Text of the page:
The best thing about Brewdog bar, aside from the amazing range of beer, are the little extras which make the bar somewhere you want to hang out with friends. From the board games to beer books to chalk boards offering friendly advice – ‘Don’t remember the song? Play air guitar!’

Louise Boyd runs the brilliant food blog Hungry WeaselYou can follow her on Twitter.

Review: Bad King John

Beer: Bad King John
Brewery: Ridgeway Brewing
Type: Stout
Served: Bottled
Alc: 6.0% Vol.
Show watched while reviewing: Top Gear

Ale to the King’s first review since Aledvent Calendbeer goes back to its English roots with Bad King John by Ridgeway Brewing. I was first attracted to this one because of the lovely old, old, old fashioned label modelled after the Bayeux Tapestry.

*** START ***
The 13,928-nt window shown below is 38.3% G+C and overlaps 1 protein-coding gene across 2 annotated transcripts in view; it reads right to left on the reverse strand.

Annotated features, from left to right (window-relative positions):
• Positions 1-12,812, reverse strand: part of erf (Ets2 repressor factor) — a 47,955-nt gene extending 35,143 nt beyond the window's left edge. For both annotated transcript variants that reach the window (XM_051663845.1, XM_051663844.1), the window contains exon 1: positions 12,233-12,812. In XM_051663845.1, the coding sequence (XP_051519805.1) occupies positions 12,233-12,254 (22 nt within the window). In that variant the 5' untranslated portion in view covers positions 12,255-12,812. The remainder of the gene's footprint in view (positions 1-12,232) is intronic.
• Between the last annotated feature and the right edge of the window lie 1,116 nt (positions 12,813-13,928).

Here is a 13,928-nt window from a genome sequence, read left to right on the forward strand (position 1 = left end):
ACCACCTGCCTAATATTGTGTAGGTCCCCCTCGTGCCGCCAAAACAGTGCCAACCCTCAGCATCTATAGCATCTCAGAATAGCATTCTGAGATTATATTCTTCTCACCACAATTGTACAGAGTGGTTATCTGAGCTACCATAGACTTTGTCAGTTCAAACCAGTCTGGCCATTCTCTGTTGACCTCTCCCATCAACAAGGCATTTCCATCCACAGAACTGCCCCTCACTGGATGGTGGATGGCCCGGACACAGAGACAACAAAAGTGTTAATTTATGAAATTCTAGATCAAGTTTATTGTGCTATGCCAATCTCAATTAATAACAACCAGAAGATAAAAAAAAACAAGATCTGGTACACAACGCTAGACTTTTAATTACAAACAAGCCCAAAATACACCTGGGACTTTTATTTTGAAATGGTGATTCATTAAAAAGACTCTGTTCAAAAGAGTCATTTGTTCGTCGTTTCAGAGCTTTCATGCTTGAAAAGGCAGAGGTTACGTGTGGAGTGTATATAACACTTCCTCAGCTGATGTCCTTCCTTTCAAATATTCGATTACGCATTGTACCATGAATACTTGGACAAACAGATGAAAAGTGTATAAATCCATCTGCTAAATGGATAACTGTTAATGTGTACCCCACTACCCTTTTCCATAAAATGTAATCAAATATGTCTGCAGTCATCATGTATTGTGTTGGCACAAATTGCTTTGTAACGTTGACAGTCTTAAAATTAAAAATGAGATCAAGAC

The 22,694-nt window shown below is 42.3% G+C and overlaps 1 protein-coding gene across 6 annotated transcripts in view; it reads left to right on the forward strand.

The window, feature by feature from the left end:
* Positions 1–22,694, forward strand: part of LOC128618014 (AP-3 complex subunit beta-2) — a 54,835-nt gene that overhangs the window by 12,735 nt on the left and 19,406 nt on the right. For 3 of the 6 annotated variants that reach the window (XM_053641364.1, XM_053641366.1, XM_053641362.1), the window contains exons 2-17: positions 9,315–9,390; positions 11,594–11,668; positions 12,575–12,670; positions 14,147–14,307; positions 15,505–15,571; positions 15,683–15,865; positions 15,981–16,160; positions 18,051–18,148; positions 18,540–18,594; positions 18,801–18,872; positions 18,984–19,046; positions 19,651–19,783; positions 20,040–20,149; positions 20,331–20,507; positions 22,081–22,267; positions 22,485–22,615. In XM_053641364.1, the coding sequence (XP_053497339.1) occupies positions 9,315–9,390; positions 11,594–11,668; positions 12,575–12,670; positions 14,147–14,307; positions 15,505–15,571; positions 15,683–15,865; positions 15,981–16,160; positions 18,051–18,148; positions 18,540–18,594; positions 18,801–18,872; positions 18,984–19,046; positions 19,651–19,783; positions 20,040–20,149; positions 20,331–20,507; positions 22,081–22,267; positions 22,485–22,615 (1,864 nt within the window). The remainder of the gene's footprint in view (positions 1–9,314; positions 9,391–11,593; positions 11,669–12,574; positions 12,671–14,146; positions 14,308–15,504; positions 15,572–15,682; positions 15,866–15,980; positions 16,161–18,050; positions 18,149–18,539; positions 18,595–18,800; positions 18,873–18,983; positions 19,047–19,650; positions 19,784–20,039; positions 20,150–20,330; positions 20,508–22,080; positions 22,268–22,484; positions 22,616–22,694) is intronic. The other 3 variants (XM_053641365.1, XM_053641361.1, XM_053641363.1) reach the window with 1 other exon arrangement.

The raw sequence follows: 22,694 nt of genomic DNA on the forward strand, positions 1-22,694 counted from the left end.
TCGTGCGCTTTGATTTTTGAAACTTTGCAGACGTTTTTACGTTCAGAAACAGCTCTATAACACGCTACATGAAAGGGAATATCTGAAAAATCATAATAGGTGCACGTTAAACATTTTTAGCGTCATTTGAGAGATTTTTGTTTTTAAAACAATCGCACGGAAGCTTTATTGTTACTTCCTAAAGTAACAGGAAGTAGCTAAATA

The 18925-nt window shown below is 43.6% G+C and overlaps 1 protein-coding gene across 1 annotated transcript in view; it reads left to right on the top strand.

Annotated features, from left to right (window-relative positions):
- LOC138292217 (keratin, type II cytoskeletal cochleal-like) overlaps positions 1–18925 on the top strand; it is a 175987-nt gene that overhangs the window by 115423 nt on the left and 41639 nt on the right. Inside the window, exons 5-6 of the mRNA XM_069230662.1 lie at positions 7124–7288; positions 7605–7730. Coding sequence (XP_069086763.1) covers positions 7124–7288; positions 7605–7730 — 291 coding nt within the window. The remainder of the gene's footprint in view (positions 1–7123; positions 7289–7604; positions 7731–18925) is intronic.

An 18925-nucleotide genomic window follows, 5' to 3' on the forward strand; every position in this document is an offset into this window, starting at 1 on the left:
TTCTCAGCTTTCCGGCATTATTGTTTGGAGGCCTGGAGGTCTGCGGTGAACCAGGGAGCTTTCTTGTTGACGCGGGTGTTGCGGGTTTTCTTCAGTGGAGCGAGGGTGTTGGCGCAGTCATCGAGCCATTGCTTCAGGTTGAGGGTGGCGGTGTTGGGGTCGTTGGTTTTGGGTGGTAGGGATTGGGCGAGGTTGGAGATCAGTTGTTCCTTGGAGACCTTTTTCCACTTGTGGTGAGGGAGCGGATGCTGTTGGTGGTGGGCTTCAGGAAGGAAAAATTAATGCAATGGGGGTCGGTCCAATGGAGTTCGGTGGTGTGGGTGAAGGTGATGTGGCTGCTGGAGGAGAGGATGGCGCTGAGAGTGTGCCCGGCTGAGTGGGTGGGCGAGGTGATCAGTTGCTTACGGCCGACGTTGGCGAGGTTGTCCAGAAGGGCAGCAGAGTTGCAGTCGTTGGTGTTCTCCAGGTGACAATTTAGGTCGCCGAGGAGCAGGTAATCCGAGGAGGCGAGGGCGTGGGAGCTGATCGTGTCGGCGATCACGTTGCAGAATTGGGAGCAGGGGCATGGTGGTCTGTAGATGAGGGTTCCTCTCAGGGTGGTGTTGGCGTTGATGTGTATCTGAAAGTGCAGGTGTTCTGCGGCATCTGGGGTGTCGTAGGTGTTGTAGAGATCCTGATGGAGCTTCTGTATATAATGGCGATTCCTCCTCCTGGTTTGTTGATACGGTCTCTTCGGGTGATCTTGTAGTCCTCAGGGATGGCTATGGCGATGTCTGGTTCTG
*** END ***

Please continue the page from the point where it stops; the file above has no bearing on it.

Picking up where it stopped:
This is a beer that will confound your expectations. When pouring you’re confronted with an impenetrable wall of blackness by the beers colouring; honestly, its pitch black. The head, however, is surprisingly light for a beer of this colour, there is very little of it however and it doesn’t hang around for long.  Its also a very sticky beer that leaves very definite legs (if a wine term can be appropriated) that do, by contrast, hang around.

The nose is pretty malty and has the sweetness that comes with that giving a definite flavour of golden syrup and coca cola.